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  • A Day in the Life of an Engine Driver by Anthony Dawson

    For over 130 years the steam locomotive dominated Britain’s mainline railways. It seemed that almost every little boy (and some little girls, too) wanted to be an engine driver. Thanks to the railway preservation movement (thanks to the efforts at Tal-Y-Llyn in Wales and Middleton in Yorkshire) the dream of being an engine driver can be fulfilled by anyone with an aptitude for the hard, mucky, work on the footplate of a steam locomotive.

    At Bridgnorth Motive Power Depot, GWR heavy freight locomotive No. 2857 and Bulleid 'West Country' No. 34027 Taw Valley bask in the sun. (A Day in the Life of an Engine Driver, Amberley Publishing)

    My own fascination with railways stems from my mum: my parents were part of a locomotive owning-group (I think it was an 8F) which sat for years in the coal yard on Cross Lane in Wakefield. There is a family link to the railways too with one ancestor being Station Master at Snaith in East Yorkshire. Mum had an N-gauge layout and regular pilgrimages were made to the NRM in York; to the Worth Valley, and to the Yorkshire Moors. The dog came too, of course. I think the first steam hauled train I ever travelled on was headed by City of Wells at Keighley.

    Fast-forward 30 years and I started at the Museum of Science & Industry as a Railway Volunteer in summer 2015. I’m fascinated by the early railways (and indeed, have lectured on them) so getting a chance to work with a replica of Planet – the world’s first express passenger locomotive – was the perfect opportunity. Learning how to clean, then fire and drive a steam locomotive. Talk about fulfilling a boy-hood ambition! The learning curve was almost vertical, but thanks to expert tuition, rapid. Firing a locomotive is something you either ‘get’ or don’t, and you discover that pretty quickly.

     

    It is a cliché to suggest that the Steam Locomotive is the closest thing we have yet made which comes close to artificial life. But it is probably true – every locomotive is different, has different ‘moods’, will perform differently every day: one day she (and they are all ‘she’) can be an absolute dream, but another will be the most frustrating thing on earth, and get called a wide variety of rude names. It is physical, filthy work, with long hours. But it’s fun with a massive sense of pride and fulfilment. You’re continuing a tradition which stretches right back to George Stephenson, getting a glimpse of a now-vanished way of life but one which, thanks to Railway Preservation, can still be enjoyed by both visitors, and those who volunteer their time at drivers, firemen, cleaners, guards, or in the signal box. And, unlike in the days of steam when the railways were pretty much a boys’ only club, these careers are open to anyone with the aptitude for the job.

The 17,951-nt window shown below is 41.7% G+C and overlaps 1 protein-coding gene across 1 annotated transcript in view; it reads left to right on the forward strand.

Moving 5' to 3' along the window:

Building up the fire before departure. (A Day in the Life of an Engine Driver, Amberley Publishing)

    We do what we do on the footplate because we enjoy it: there is a strong sense of camaraderie, of being all Railwaymen together (even though there is the traditional ‘ribbing’ between the Locomotive Department and the Traffic Department); and we do it not just for ourselves but for the visitors to preserved lines. They get a glimpse into the life of the railway, a glimpse to their youth perhaps when all trains were steam trains, and hopefully to encourage the next generation onto the footplate or guards van to keep the skills of the steam railway alive. The excitement on the faces of young kids who can see and travel behind a ‘steam train’ is unbelievable. Steam trains make you smile. I don’t remember mainline steam and the number who do – and worked on steam – is in decline, but the skills and experiences gained nearly a lifetime ago are eagerly passed on to the new generation of steam crews. And as my friend and colleague Adrian Bailey remembers from his 40 year career on the railways, you really were part of a railway family and skills and experiences really do last a lifetime.

    A Day in the Life of an Engine Driver is a peek into the world of coal and steam, of oily rags and paraffin. The basics of how the locomotive works; of making a fire and checking there’s enough water; the noise and excitement of the footplate. The one thing it can’t do is communicate the warmth of the cab, or indeed that extra special smell of a steam locomotive – of burning coal; steam; hot oil and hot metal.

    Anthony Dawson's new book A Day in the Life of an Engine Driver is available for purchase now.

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